WASHINGTON, D.C. — It’s no secret that U.S. diplomacy and humanitarian efforts are expected to fall victim to immense budgets cuts under the Trump administration. According to the U.S. Global Leadership Coalition, the State Department and USAID budgets are currently at risk of being decreased by 31 percent. However, the proposed foreign aid budget cuts have sparked response from both Republicans and Democrats who argue that these cuts could place U.S. national security at risk.
On June 15th, Republican Senator John McCain (R-AZ) and Democratic Senator Tim Kaine (D-VA) issued a memo to Congress urging their colleagues and the Trump administration to reconsider the proposed cuts to the International Affairs budget. The senators insist that developmental aid can complement military efforts by working toward political stability and decreasing vulnerability to radicalization. The senators also address the economic benefits of developmental assistance. Other political leaders, such as Senator Marco Rubio (R-FL) and Senator Lindsey Graham (R-SC), have spoken on the importance of foreign assistance and addressed Congress in its defense as well. By helping politically unstable countries rise out of poverty, we can combat terrorism, promote economic growth and create potential markets for U.S. exports.
In response to growing concerns about the proposed foreign aid budget cuts, Representative Ted Yoho (R-FL) introduced the Economic Growth and Development Act (H.R. 2747). This legislation would coordinate U.S. foreign aid with private sector investment to increase efficiency. Moreover, it would require an annual report to be submitted by the U.S. President that evaluates the effectiveness of this “interagency mechanism.”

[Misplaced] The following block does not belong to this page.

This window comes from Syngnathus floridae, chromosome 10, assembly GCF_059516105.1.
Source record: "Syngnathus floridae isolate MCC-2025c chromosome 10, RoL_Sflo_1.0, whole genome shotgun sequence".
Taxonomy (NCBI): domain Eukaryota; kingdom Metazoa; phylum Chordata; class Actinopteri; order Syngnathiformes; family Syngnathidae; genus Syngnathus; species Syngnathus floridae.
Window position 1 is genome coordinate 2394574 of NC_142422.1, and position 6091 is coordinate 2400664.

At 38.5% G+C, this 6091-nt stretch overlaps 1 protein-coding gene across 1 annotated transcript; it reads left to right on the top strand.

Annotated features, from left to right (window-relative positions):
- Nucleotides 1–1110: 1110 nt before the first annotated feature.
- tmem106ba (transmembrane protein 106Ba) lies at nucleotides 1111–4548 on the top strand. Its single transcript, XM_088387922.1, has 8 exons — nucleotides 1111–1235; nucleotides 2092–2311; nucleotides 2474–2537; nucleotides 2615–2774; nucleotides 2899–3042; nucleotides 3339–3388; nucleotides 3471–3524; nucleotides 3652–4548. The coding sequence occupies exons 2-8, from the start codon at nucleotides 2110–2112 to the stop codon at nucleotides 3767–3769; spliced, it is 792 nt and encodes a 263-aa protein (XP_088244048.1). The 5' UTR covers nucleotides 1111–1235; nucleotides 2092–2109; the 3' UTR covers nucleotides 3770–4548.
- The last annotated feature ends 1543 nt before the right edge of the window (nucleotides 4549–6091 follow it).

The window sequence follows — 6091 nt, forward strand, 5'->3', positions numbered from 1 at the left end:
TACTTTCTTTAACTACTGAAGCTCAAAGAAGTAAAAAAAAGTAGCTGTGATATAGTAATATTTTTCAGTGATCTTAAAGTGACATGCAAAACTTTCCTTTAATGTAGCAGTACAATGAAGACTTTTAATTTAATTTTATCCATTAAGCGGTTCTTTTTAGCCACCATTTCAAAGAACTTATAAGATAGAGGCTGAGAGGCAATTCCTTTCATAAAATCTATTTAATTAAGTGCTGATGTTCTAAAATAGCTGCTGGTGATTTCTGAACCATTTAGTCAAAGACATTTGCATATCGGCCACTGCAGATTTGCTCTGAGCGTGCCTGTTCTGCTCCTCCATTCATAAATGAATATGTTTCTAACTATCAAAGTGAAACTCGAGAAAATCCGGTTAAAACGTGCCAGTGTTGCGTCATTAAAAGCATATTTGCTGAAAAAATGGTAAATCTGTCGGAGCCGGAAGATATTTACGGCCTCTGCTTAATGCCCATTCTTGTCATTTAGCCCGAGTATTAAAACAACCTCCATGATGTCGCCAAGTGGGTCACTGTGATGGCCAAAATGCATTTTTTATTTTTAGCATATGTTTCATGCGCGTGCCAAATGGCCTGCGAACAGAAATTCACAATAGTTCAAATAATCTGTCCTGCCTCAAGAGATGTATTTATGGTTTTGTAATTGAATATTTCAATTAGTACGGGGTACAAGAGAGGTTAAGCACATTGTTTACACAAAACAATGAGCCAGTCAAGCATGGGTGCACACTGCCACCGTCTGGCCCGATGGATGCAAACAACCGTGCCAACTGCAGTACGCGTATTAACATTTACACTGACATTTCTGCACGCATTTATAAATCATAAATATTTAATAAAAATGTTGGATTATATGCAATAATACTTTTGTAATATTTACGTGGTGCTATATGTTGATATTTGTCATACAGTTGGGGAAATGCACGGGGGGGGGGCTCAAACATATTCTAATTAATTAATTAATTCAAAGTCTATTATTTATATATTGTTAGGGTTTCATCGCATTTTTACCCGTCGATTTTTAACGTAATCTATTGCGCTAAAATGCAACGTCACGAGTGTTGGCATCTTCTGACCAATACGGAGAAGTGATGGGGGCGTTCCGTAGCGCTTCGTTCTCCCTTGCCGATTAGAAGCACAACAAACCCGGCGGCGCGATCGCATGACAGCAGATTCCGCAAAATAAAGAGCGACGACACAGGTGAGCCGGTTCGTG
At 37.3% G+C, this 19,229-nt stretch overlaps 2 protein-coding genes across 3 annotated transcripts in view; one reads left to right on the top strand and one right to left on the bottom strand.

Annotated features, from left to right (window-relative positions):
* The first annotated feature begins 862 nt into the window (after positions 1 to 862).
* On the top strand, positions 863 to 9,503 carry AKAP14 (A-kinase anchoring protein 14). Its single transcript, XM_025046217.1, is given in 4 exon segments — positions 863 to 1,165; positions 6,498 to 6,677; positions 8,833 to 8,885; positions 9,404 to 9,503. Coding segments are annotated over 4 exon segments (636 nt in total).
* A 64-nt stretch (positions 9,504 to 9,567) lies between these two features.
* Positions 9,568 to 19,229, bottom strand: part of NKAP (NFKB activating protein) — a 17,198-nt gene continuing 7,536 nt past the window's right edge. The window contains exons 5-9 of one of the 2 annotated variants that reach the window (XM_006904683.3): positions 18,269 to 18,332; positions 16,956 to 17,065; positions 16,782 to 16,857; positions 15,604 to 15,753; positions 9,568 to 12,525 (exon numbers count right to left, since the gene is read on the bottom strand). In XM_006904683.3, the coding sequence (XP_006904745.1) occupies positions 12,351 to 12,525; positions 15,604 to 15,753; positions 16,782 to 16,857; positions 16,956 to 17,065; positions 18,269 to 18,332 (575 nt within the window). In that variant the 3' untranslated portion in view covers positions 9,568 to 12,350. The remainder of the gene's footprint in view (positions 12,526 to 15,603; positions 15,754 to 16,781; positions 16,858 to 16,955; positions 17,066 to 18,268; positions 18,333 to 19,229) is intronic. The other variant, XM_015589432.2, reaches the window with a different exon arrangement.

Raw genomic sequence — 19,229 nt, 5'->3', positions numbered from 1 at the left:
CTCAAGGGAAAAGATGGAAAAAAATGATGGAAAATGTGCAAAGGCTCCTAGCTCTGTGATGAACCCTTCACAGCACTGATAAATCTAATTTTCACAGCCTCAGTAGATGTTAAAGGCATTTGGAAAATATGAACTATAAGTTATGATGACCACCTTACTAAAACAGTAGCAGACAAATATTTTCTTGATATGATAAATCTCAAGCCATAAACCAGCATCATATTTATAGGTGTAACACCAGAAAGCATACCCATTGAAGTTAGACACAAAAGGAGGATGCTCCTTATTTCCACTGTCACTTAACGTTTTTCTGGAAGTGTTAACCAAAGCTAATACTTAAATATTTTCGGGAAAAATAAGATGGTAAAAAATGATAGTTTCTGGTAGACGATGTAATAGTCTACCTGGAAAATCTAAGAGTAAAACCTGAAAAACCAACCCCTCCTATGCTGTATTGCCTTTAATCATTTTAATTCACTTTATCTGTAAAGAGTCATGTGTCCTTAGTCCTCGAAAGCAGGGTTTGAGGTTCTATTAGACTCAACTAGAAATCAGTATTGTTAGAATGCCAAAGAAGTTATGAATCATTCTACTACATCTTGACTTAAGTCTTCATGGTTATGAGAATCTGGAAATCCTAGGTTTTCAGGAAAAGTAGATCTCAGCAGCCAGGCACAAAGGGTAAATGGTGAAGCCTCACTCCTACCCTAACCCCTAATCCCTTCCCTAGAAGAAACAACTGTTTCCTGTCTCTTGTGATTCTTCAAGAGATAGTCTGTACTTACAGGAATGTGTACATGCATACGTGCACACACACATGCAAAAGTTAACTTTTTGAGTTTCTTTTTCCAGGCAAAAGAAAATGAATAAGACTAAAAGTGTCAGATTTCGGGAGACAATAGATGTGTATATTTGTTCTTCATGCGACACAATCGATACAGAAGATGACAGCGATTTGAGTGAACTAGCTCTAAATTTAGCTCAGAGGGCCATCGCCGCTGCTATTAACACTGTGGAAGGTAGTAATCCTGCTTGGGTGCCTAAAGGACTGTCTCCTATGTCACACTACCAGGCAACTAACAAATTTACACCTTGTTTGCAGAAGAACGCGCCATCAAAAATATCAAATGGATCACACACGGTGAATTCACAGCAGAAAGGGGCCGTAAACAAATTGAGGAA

Asked by The Borgen Project about the bill, Ted Yoho stated that “we are going through tough fiscal times as a nation and we need to make sure that aid is used effectively.” Although Rep. Yoho initially wanted to eliminate the foreign aid budget due to previous inefficiencies, he stated that “it is important to use the money invested to create stronger relationships with countries that can potentially become U.S. trading partners.” Targeted foreign aid focused on key developmental issues can be mutually beneficial for both the U.S. and aid recipients.
The Trump administration defends these foreign aid budget cuts as a way for the U.S. to step back from its international spending and force other countries to contribute more in compensation. Nonetheless, international affairs comprised less than one percent of the U.S. budget even before the proposed cuts were issued for next year. With increasing political instability, the U.S. cannot afford to fall short on viable foreign assistance programs that could benefit our national security and economic interests. You can contact your representatives about the Economic Growth and Development Act (H.R. 2747) here.
– Antonina (Nina) Mangiola